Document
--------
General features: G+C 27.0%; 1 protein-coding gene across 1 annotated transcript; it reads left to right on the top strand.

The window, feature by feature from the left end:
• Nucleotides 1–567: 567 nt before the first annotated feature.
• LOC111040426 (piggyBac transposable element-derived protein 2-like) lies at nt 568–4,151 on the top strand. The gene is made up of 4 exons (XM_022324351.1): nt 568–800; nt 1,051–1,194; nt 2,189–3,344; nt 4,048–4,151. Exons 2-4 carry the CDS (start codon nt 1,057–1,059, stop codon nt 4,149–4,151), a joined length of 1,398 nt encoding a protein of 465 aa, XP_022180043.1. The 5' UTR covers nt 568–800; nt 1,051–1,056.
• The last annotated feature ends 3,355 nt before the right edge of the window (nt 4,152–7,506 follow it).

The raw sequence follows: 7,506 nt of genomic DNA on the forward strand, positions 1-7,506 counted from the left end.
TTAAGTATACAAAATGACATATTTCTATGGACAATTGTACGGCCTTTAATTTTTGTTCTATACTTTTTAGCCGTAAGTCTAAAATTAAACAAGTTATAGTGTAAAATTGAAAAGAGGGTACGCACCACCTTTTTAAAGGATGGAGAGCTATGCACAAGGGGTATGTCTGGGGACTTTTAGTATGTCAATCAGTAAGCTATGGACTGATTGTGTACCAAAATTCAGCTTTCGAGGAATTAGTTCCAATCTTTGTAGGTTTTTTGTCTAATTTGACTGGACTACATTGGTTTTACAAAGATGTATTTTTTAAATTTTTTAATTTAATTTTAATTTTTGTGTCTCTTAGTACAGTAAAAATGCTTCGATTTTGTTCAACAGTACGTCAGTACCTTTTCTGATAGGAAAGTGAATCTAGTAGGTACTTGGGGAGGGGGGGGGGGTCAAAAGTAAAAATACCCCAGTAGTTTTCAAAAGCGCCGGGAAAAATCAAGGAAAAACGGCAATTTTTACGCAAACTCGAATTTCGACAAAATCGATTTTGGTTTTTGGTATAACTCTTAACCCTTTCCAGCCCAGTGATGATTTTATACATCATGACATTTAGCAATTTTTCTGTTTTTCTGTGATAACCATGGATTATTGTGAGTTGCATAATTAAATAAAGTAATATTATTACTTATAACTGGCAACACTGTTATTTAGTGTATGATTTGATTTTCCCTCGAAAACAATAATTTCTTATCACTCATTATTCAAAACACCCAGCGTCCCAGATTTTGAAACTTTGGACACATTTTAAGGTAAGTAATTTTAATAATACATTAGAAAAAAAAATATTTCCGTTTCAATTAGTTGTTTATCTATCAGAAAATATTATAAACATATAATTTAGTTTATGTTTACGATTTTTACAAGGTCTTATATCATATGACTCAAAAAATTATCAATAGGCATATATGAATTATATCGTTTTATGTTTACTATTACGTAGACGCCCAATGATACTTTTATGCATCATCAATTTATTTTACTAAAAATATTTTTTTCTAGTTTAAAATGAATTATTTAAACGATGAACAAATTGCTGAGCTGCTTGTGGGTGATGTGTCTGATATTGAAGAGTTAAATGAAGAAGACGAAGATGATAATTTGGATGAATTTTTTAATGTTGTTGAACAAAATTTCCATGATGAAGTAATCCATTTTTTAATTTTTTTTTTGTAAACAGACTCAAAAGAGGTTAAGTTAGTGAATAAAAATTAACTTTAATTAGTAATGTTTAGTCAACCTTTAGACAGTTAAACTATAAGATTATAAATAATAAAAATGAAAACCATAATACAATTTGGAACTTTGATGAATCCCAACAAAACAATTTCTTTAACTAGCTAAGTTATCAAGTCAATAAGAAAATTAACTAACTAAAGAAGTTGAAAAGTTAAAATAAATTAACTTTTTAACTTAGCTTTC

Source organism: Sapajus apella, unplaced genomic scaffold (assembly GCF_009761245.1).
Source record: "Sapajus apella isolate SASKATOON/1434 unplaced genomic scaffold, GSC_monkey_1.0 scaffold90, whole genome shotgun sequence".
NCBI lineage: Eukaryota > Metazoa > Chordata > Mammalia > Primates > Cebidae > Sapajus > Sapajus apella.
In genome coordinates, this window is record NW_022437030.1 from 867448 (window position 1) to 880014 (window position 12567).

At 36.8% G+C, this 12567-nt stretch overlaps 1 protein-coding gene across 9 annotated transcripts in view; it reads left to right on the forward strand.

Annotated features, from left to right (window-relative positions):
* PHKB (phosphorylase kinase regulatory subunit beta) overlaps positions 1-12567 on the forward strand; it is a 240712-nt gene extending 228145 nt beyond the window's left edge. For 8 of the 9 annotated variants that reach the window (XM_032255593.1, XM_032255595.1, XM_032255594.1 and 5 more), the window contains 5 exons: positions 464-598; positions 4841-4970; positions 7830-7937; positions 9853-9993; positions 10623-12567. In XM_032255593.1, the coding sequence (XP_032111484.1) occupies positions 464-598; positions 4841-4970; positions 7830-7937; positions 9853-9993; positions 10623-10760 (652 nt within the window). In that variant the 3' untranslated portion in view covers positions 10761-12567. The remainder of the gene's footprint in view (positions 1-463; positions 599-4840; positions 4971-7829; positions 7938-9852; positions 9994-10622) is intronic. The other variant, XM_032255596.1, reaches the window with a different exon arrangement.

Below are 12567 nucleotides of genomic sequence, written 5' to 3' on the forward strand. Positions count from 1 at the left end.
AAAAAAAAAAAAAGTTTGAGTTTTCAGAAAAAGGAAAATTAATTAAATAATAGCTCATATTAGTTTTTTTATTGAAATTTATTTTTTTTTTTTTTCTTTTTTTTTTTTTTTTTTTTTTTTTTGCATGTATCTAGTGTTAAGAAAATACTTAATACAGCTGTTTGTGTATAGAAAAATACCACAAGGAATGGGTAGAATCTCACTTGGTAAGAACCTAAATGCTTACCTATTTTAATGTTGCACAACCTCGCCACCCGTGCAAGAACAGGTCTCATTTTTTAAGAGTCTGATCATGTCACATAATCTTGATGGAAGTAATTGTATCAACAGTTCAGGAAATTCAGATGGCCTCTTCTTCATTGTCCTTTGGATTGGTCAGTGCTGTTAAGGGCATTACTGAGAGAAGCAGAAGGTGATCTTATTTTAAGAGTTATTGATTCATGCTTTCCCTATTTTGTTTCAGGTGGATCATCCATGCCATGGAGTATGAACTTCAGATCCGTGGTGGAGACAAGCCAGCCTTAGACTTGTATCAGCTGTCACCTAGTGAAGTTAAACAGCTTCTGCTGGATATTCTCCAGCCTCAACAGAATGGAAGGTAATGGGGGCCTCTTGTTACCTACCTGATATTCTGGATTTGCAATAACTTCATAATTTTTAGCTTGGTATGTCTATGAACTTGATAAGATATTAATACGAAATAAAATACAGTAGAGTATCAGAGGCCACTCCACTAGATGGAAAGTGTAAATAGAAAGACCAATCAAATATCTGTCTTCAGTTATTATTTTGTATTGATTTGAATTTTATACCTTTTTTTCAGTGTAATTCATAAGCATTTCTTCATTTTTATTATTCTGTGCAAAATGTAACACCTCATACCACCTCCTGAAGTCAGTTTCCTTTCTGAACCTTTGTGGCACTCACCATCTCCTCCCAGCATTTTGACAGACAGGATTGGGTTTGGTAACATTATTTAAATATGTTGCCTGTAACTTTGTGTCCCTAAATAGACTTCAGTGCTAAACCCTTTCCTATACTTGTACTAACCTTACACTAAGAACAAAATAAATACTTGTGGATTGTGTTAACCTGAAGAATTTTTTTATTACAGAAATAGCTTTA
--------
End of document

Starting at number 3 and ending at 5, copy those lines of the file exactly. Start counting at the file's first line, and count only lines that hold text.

• Nucleotides 1–567: 567 nt before the first annotated feature.
• LOC111040426 (piggyBac transposable element-derived protein 2-like) lies at nt 568–4,151 on the top strand. The gene is made up of 4 exons (XM_022324351.1): nt 568–800; nt 1,051–1,194; nt 2,189–3,344; nt 4,048–4,151. Exons 2-4 carry the CDS (start codon nt 1,057–1,059, stop codon nt 4,149–4,151), a joined length of 1,398 nt encoding a protein of 465 aa, XP_022180043.1. The 5' UTR covers nt 568–800; nt 1,051–1,056.
• The last annotated feature ends 3,355 nt before the right edge of the window (nt 4,152–7,506 follow it).